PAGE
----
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Alexander Waugh is the grandson of Evelyn Waugh and son of columnist Auberon Waugh and novelist Teresa Waugh. The former chief Opera Critic at both the Mail on Sunday and the London Evening Standard, he is also a publisher (Travelman Publishing), cartoonist and award-winning composer.
The famous literary family whose relationships became public property over four generations. This is a book of fathers and sons, yes, but also a book of writing and writers and of turbulence and conflict. In many ways what one would expect from such a highly talented family. It is actually quite riveting.
This is a book about God.Not just any god, but the god that created Adam and Eve; the god of Abraham, the god of the Jews; the god of the Christians; and the god of Islam---without a doubt, the most influential figure in the history of human civilization. But what do we really know about him? Who is he? Where did he come from? What does he look like? What sort of character does he have? What, if anything, does he eat? Does he have a family? In what ways can he be said to even exist at all?Alexander Waugh has been asking questions like these for as long as he can remember. Now, having drawn from an enormous range of sources, from the sacred books of the Torah, the Christian New Testament, and the Islamic Qur'an, from the Greek Apocrypha and the ancient texts of Nag Hammadi to the Dead Sea Scrolls, he has sought out the answers. Using material gleaned from the diverse writings of saints, rabbis, historians, prophets, atheists, poets, and mystics, he has molded his findings into a singular, striking biographical portrait of God.Erudite, perceptive, and entertaining, God reveals many startling and unexpected characteristics of the divine being. From the simple stories of Genesis and Job, explored from God's own viewpoint, to the prophecies of Muhammad and Sybil and the intricate philosophies of Newton and Nietzsche, Alexander Waugh has left no stone unturned in his compulsive mission to create a fascinating and complex portrait of God, as humans have claimed to understand him.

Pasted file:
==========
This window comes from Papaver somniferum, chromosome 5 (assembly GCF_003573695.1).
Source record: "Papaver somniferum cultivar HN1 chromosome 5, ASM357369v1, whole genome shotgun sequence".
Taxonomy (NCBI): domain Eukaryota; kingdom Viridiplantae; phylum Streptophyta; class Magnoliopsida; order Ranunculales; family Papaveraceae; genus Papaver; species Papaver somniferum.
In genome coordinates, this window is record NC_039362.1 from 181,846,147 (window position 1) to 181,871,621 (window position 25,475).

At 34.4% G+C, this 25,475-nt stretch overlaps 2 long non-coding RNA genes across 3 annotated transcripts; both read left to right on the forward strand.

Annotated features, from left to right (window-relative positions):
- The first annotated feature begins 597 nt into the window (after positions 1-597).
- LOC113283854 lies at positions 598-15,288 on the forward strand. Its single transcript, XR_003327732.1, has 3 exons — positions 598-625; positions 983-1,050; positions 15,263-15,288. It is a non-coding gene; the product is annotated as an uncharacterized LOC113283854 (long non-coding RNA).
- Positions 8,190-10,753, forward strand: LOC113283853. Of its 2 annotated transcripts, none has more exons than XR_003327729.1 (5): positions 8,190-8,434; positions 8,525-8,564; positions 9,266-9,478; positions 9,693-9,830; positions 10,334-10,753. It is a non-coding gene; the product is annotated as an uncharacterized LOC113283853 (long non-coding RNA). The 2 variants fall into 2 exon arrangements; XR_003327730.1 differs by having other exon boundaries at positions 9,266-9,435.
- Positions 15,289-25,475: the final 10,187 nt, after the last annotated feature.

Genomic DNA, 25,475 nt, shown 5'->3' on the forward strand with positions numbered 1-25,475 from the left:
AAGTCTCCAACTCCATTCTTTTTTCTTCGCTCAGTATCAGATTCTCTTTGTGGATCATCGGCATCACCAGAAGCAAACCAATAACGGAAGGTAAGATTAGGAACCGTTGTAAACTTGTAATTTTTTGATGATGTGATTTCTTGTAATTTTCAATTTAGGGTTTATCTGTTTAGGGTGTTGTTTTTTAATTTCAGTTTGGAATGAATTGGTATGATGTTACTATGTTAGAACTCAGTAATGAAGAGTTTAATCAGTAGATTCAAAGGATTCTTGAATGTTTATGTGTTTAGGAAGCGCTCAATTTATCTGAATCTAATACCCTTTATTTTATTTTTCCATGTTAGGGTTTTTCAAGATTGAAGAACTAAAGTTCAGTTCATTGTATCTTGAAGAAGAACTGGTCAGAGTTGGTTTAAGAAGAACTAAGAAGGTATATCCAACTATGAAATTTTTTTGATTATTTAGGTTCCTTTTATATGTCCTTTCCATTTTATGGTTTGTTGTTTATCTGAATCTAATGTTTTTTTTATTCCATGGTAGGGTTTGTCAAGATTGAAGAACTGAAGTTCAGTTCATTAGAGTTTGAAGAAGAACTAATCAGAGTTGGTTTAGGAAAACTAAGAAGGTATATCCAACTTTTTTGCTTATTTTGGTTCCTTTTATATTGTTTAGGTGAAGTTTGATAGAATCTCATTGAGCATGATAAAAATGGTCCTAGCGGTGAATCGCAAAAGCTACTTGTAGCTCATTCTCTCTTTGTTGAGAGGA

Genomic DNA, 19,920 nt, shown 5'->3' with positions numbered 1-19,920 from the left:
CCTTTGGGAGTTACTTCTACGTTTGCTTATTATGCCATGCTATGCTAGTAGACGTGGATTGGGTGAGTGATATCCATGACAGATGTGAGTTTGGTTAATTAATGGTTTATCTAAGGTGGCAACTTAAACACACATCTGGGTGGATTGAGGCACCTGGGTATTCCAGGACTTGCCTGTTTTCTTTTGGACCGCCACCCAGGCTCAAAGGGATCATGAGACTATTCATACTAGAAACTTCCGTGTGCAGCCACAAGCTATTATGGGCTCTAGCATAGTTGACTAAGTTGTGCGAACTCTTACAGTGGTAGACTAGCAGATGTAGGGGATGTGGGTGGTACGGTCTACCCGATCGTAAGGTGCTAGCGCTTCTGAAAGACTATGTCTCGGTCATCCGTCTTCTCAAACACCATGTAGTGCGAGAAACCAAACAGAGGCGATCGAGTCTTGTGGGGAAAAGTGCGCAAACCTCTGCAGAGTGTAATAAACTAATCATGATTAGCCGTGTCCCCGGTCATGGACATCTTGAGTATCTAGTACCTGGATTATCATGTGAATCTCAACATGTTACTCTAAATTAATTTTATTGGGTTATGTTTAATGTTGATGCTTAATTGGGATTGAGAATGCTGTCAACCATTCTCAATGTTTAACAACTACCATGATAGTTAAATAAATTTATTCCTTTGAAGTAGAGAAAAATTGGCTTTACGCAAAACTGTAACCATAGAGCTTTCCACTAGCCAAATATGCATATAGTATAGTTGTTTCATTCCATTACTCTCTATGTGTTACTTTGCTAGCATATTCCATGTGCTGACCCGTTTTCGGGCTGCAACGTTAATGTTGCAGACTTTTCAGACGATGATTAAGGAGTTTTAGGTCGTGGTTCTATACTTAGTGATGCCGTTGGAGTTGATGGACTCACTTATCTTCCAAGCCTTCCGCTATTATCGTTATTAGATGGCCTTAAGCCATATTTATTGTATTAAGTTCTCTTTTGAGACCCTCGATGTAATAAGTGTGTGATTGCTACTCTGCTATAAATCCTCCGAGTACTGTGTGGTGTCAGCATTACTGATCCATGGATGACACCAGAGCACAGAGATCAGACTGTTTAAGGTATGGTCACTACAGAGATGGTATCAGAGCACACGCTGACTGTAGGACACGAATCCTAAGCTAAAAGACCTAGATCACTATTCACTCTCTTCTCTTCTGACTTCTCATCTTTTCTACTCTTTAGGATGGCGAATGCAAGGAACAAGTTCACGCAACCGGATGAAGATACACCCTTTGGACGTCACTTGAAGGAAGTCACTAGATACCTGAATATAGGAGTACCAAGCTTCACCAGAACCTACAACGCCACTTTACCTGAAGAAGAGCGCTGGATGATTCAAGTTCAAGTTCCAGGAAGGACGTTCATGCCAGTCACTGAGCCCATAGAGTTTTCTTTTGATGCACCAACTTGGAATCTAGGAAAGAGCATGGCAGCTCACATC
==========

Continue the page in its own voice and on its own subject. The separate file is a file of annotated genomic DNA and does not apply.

The Wittgenstein family was one of the richest, most talented and most eccentric in European history. The domineering paternal influence of Karl Wittgenstein left his eight children fraught by inner antagonisms and nervous tension. Three of his sons committed suicide; Paul, the fourth, became a world-famous concert pianist (using only his left hand), while Ludwig, the youngest, is now regarded as one of the greatest philosophers of the twentieth century. In this dramatic historical and psychological epic, Alexander Waugh traces the triumphs and vicissitudes of a family held together by a fanatical love of music yet torn apart by money, madness, conflicts of loyalty and the cataclysmic upheaval of two world wars.